Three months after gaining its first worldwide approval, from Indonesia, for its dengue fever vaccine, Takeda is progressing toward a blessing from the FDA.
The Japanese company’s Qdenga (TAK-003) shot has received a priority review designation for its biologics license application. It will be evaluated for its ability to prevent dengue disease from any of the fever’s four serotypes in individuals ages 4 through 60.
Developing a dengue vaccine has been a decade-long pursuit for Takeda, which projects peak revenue potential to come in at between $700 million and $1.6 billion.
Dengue has appeared in more than 125 countries and is one of the primary causes of hospitalization in children in many parts of the world. Sanofi was first with a vaccine for dengue. But its launch of Dengvaxia in the Philippines was derailed in 2017 when the company revealed that the shot could cause more serious dengue infection if given to patients who had never contracted the virus.
Dengvaxia was approved in the U.S. in May, 2019, but with tight restrictions. The shot is limited to those between ages 9 and 16 living in endemic areas who have laboratory-confirmed previous dengue infection.
Dengue is a mosquito-borne virus, which is a leading cause of fever among travelers to Latin America, the Caribbean and Southeast Asia, Takeda said. Of the 888 dengue infections in the U.S., 96% were the result of travel to dengue endemic areas, Takeda said.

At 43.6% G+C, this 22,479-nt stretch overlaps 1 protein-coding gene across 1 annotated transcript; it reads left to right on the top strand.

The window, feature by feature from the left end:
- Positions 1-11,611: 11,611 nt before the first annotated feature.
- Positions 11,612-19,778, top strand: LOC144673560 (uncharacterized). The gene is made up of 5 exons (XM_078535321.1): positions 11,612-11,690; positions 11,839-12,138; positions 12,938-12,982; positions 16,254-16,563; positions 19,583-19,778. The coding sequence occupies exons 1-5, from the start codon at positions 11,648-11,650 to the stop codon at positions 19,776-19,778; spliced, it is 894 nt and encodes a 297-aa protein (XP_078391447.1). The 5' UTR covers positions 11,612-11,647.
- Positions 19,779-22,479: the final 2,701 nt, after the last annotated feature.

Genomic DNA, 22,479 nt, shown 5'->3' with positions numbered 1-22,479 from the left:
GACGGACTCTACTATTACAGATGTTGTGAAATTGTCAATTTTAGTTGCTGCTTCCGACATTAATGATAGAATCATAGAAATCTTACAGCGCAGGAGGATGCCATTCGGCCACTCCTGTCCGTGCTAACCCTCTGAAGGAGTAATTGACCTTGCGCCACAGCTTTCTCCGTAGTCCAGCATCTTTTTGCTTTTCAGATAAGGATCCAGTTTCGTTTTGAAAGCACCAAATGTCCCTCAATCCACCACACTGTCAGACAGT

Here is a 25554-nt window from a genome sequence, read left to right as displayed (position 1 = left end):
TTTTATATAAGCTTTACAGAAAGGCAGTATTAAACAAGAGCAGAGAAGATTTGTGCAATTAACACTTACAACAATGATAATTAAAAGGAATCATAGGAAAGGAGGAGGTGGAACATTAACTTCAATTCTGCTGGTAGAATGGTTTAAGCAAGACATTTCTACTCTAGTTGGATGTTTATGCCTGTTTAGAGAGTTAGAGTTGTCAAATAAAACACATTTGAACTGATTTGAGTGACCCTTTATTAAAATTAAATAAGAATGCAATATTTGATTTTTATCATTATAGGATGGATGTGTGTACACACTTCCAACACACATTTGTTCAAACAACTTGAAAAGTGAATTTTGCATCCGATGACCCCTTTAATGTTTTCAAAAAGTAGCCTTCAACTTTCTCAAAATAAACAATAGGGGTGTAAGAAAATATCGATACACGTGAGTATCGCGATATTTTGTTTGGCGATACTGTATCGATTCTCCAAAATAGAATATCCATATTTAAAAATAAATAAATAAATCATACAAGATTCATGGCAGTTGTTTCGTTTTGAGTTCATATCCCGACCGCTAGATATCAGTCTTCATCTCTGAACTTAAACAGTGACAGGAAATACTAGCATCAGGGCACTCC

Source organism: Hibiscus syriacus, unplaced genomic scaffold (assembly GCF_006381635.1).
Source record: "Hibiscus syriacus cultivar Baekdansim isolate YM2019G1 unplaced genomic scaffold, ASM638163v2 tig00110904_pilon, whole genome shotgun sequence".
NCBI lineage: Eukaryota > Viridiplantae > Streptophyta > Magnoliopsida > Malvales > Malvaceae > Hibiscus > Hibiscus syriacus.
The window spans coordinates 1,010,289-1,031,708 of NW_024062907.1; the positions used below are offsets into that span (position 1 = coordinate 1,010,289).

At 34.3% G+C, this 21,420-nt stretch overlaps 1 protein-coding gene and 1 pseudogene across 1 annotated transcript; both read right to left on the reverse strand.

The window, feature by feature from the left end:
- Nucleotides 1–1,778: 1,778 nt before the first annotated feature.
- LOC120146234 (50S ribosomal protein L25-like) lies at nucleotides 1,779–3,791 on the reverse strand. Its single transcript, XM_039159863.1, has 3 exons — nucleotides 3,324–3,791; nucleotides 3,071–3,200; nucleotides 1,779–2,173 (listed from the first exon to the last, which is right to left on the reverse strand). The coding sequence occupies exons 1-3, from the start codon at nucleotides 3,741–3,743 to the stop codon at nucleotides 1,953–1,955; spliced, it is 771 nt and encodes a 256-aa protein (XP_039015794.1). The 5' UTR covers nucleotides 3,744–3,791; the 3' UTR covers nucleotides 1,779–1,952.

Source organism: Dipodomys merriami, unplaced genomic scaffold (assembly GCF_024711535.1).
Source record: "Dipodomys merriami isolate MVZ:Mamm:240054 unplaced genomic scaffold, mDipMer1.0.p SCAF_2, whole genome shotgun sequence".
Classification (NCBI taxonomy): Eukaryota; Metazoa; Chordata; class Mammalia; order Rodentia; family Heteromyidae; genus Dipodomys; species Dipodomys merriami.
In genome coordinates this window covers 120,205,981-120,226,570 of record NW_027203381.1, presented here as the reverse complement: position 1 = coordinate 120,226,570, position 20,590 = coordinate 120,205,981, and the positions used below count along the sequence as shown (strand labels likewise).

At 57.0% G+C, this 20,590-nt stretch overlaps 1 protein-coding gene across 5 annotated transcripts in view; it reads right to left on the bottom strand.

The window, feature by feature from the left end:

Initial infection with dengue typically results in either no symptoms or a mild illness that can be mistaken for the flu or another viral infection. Subsequent infection can lead to severe dengue, including dengue hemorrhagic fever, a more severe form of the disease that can be fatal.
A study of Qdenga showed 80% efficacy at preventing symptomatic infection at 12 months and 90% efficacy at preventing hospitalizations at 18 months. The two-shot series showed the ability to provided protection for 4.5 years.
Indonesia remains the only country that has endorsed the vaccine. The company is pursuing sanction in other endemic countries. Last month, the European Medicines Agency’s Committee for Medicinal Products for Human Use recommended its use in Europe and dengue-endemic countries that participate in parallel with the EU’s regulatory procedures.
The final step in the path to approval in Europe is a marketing authorization decision from the European Medicines Agency, which is expected in the coming months, Takeda said.